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Expert Answers to Epilepsy Treatment FAQs


Imad Najm, MD

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Epilepsy can be a devastating diagnosis for patients and their families, but with the right treatment, epilepsy can be controlled. Neurologist Imad Najm, MD, answers the most common questions he gets from patients and their families.  

Q: How is epilepsy defined and definitively diagnosed?

A: Epilepsy is a neurological disorder characterized by sudden, recurrent seizures. Once a seizure occurs at least twice, or if there is a known lesion on the brain, then epilepsy is suspected, but not definitively diagnosed.

Epilepsy is not truly confirmed until we get a recording of the brain waves during a seizure using an electroencephalogram (EEG), a test that detects electrical activity in your brain. When we suspect epilepsy in patients due to seizures but they don't respond to medication, we monitor them at the hospital for up to five days, attempting to capture a seizure with an EEG. The EEG will remain completely normal if it is a nonepileptic seizure.

2.     Q: What causes epilepsy?

A: There are multiple potential causes for epilepsy, but I like to categorize them as one of three things: genetic, congenital or acquired.

First, genetic is when there’s a particular problem with one of the several genes that leads to epilepsy.

Second is congenital, which means we have a predisposition to getting the disease due to brain malformations that we are born with, also known as cortical dysplasia.

Third, there is acquired epilepsy, which is caused by something that happened to us after birth, such as an infection in the brain like encephalitis or meningitis, an abscess or tumor, or a traumatic brain injury from a car accident or other head wound.

3.     Q: How is epilepsy treated?

A: The main treatment, which is successful in controlling seizures in up to 70% of patients, is an antiepileptic seizure medication. Brain surgery is a widely accepted second option for those patients whose seizures continue to happen after two or more antiepileptic medications have been tried, and the diagnosis is confirmed as epilepsy by an EEG. In that case, we’ll identify which area of the brain is causing the seizures using Magnetic Resonance Imaging (MRI), and find out if it’s safe for us to go in and remove that particular area. While brain surgery sounds very high risk, epilepsy surgery is probably one of the safest that we do in neurology, with a risk of less than 1% for any complication. And 70 to 80% of patients who receive epilepsy surgery remain seizure-free.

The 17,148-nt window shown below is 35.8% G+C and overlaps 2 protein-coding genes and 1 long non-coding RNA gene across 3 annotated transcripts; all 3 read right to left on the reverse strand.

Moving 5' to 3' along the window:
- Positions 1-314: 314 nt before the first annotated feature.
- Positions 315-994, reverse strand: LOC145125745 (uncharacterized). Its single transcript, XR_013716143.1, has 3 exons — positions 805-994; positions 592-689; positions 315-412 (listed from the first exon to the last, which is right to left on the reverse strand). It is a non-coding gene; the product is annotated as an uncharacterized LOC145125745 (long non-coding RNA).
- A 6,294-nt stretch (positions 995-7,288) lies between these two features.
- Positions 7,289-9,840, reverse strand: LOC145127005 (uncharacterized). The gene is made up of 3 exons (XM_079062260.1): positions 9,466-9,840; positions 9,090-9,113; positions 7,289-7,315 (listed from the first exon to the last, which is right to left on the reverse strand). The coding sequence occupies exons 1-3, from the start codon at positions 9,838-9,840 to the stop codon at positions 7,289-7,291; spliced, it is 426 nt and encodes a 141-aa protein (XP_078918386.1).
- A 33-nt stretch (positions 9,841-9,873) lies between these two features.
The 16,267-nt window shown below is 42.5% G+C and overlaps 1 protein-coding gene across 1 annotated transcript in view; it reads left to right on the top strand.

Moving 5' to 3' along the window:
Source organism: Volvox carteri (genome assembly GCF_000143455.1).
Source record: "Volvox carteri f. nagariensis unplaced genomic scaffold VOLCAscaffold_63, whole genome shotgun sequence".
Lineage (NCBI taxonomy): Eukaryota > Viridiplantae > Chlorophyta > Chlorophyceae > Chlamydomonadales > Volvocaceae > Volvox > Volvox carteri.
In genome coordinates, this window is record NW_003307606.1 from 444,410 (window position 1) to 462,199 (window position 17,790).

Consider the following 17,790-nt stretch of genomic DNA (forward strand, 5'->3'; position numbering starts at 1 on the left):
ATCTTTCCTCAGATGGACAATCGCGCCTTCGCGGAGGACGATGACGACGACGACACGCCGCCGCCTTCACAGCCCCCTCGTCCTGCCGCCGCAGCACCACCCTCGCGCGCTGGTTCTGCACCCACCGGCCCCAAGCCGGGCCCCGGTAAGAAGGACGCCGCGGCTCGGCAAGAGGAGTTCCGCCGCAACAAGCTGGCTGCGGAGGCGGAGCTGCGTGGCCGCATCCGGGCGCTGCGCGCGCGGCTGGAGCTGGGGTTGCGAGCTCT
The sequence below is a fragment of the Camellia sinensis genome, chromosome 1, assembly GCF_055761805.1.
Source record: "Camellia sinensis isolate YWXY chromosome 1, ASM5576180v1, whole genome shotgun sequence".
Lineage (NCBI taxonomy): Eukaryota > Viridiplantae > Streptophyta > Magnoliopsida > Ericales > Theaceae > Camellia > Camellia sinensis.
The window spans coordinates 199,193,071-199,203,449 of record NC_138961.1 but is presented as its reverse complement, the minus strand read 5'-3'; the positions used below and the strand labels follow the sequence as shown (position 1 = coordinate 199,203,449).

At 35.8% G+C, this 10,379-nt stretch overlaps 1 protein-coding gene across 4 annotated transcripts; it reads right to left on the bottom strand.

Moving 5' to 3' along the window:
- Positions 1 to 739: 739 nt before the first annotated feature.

Other less common and less effective treatments include responsive nerve stimulation and vagus nerve stimulation. These treatments are done by devices that stimulate nerves in the body or the brain itself. Ketogenic diets, which are extremely high-fat diets, are used rarely to treat children with highly severe cases of epilepsy, because ketones in the body can sometimes decrease the risk of seizures. It’s not used very often in older adults, primarily because that type of diet can have negative health effects on an adult’s body.  

4.     Q: What are the different types and levels of severity in epilepsy?

A: Epilepsy can be divided into focal epilepsy and generalized epilepsy.

Focal epilepsy is epilepsy that leads to seizures that are generated in a one area of the brain, usually the cortex or outer layer. Generalized epilepsy usually happens more often in children, and typically the start or the pacemaker of the seizure is deep inside the brain in an area called the thalamus.

THIS CONTENT DOES NOT PROVIDE MEDICAL ADVICE. This content is provided for informational purposes and reflects the opinions of the author. It is not a substitute for professional medical advice, diagnosis or treatment. Always seek the advice of a qualified healthcare professional regarding your health. If you think you may have a medical emergency, contact your doctor immediately or call 911.

Imad Najm, MD

Imad Najm, MD, is Director of Cleveland Clinic's Epilepsy Center at the Cleveland Clinic Neurological Institute and has over 22 years experience in clinical and basic mechanisms of epilepsy. View his Healthgrades profile >

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Publish Date: Dec 18, 2015

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